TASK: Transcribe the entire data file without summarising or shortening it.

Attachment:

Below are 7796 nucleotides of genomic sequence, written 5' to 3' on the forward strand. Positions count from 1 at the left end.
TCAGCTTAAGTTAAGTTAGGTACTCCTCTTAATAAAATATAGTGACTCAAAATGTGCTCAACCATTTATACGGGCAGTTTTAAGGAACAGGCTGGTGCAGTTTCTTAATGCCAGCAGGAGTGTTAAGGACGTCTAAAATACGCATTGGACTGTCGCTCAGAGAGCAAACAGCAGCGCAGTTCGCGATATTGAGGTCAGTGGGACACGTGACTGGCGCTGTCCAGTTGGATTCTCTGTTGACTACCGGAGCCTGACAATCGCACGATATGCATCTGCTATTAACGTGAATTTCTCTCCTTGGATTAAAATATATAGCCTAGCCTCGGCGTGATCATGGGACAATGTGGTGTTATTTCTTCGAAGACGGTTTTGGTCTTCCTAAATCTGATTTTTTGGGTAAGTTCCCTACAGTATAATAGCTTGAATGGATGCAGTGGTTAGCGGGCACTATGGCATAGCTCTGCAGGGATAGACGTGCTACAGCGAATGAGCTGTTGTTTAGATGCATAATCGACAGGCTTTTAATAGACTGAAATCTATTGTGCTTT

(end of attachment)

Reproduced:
Below are 7796 nucleotides of genomic sequence, written 5' to 3' on the forward strand. Positions count from 1 at the left end.
TCAGCTTAAGTTAAGTTAGGTACTCCTCTTAATAAAATATAGTGACTCAAAATGTGCTCAACCATTTATACGGGCAGTTTTAAGGAACAGGCTGGTGCAGTTTCTTAATGCCAGCAGGAGTGTTAAGGACGTCTAAAATACGCATTGGACTGTCGCTCAGAGAGCAAACAGCAGCGCAGTTCGCGATATTGAGGTCAGTGGGACACGTGACTGGCGCTGTCCAGTTGGATTCTCTGTTGACTACCGGAGCCTGACAATCGCACGATATGCATCTGCTATTAACGTGAATTTCTCTCCTTGGATTAAAATATATAGCCTAGCCTCGGCGTGATCATGGGACAATGTGGTGTTATTTCTTCGAAGACGGTTTTGGTCTTCCTAAATCTGATTTTTTGGGTAAGTTCCCTACAGTATAATAGCTTGAATGGATGCAGTGGTTAGCGGGCACTATGGCATAGCTCTGCAGGGATAGACGTGCTACAGCGAATGAGCTGTTGTTTAGATGCATAATCGACAGGCTTTTAATAGACTGAAATCTATTGTGCTTT